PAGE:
LUKE Jackson admitted money was a major motivation in his decision to turn professional.
After a decade in the amateur ranks, including multiple state, national and Oceania lightweight titles, a Commonwealth Games bronze medal and an appearance at the London Olympics, Glenorchy's 28-year-old national team captain has signed with Mike Altamura and Cameron Dunkin to be trained by Sydney's Billy Hussein and promoted by Melbourne's Adam Wilcock.
``I said I'd never turn pro but I've also learnt you never say never,'' Jackson said.
``I had the opportunity given to me by Mike Altamura, who is a big promoter in Las Vegas and manages a lot of the big guys, to train under Billy Hussein who is one of the best trainers in the world. They offered me a three-year contract and I go to Sydney to train with them and have my first fight on May 3.''
Jackson, who is undefeated in Australia since 2005 and has had 112 amateur fights, welcomed the challenge.
``It was a difficult decision but I'm 28 and still feel fresh. I've been boxing since I was 18 and want to test myself with a new challenge. I'm sure I can make a dent on the pro scene in Australia.
``I've achieved everything I ever wanted in the amateur ranks. I've done everything possible aside from winning a medal at the Olympics but there was no incentive to stay amateur. There's no money available.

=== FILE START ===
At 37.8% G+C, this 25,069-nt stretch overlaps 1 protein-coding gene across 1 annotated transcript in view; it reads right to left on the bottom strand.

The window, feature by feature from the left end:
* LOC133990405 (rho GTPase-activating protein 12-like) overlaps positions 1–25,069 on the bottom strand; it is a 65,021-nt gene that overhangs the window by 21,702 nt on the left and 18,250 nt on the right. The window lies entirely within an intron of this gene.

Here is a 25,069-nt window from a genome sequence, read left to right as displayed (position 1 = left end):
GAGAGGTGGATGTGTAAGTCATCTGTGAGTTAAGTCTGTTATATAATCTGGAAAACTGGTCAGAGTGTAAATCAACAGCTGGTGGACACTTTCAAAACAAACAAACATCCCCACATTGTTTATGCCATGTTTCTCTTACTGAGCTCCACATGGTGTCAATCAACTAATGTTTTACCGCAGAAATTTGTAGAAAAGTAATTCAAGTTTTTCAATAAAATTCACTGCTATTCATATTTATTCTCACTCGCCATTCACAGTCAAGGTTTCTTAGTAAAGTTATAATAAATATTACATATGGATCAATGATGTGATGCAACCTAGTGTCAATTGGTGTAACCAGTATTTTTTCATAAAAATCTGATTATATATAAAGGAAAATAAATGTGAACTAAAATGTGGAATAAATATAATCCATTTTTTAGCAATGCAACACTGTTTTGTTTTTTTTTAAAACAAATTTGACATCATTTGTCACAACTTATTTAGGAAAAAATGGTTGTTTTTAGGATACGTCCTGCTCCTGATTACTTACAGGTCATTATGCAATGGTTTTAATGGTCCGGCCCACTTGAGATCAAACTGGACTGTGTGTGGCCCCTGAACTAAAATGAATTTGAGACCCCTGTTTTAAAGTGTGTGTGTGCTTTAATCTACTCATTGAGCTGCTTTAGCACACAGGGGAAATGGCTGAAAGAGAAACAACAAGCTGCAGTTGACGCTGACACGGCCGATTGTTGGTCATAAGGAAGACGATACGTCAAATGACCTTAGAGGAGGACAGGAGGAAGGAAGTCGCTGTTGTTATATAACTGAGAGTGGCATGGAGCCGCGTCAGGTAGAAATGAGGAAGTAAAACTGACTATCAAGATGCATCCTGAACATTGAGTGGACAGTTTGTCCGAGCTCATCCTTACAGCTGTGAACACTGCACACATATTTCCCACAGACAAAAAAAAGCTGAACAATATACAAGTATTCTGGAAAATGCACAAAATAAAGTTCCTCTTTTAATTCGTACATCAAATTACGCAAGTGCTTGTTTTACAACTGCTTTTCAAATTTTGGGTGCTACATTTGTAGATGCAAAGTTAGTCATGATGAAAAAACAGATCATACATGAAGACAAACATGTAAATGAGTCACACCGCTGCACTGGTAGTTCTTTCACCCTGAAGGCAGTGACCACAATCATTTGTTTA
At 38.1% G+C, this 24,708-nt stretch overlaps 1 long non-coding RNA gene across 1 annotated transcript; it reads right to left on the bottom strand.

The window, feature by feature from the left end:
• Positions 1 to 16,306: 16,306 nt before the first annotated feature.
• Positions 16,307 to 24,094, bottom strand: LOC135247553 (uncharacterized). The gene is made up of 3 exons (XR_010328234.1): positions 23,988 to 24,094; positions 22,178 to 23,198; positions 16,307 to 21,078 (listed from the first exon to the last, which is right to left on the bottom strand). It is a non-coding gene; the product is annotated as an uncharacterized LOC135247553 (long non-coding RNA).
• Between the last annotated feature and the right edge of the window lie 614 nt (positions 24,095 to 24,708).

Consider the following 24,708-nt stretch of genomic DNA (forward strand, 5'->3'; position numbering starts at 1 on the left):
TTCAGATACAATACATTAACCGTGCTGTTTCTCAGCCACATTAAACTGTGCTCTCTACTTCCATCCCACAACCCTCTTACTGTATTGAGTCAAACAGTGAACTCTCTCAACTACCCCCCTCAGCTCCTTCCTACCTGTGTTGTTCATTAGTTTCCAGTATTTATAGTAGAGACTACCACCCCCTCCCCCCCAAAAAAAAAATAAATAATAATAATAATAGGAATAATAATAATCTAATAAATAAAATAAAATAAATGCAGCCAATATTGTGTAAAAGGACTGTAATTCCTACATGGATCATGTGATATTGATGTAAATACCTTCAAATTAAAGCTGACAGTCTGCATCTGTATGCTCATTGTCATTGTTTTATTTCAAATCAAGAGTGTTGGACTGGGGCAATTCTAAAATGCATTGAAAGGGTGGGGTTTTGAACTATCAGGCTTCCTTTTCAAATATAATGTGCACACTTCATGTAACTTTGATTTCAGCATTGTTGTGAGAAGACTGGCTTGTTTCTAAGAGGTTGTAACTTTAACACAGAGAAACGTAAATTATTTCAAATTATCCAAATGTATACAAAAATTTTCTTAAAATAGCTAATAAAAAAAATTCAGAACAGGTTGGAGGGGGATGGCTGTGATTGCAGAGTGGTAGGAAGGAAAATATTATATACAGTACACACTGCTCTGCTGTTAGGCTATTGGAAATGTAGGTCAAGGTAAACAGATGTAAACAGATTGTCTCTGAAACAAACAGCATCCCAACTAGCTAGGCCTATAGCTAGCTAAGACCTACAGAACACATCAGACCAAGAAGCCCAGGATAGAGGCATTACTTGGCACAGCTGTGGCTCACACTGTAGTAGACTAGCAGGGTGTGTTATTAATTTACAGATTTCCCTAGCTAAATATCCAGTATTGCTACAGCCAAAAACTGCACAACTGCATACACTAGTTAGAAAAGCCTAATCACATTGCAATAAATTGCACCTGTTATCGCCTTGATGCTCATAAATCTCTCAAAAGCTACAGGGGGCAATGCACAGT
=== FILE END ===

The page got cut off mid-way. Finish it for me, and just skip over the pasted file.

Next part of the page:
``They wonder why boys turn pro but I would not mind getting paid to do this. Is that so bad?
``It's not great money, but it's better than what I have been getting.''
Jackson will contest the 59-kilogram super featherweight division with his sights firmly set on Australian No. 1 Dylan Sendeckyj.
``I've beaten him twice in the amateurs so don't think it will be a problem. My only problem is getting used to doing 10 rounds.
``The training is more intense-based, which has always suited me because I tend to come good in the later rounds. It's going to be a learning curve.''
Jackson's amateur victims included reigning WBA world featherweight champion Nicholas Walters, No. 3-ranked WBA lightweight Sharif Bogere and Australians Joel Brunker and Paul Fleming, both unbeaten in the professional ranks.
Altamura has been talking up Jackson's pro prospects on boxing websites.
``We've structured a good team around him and I think he has the tools to contend for a world championship within a few years,'' Altamura said.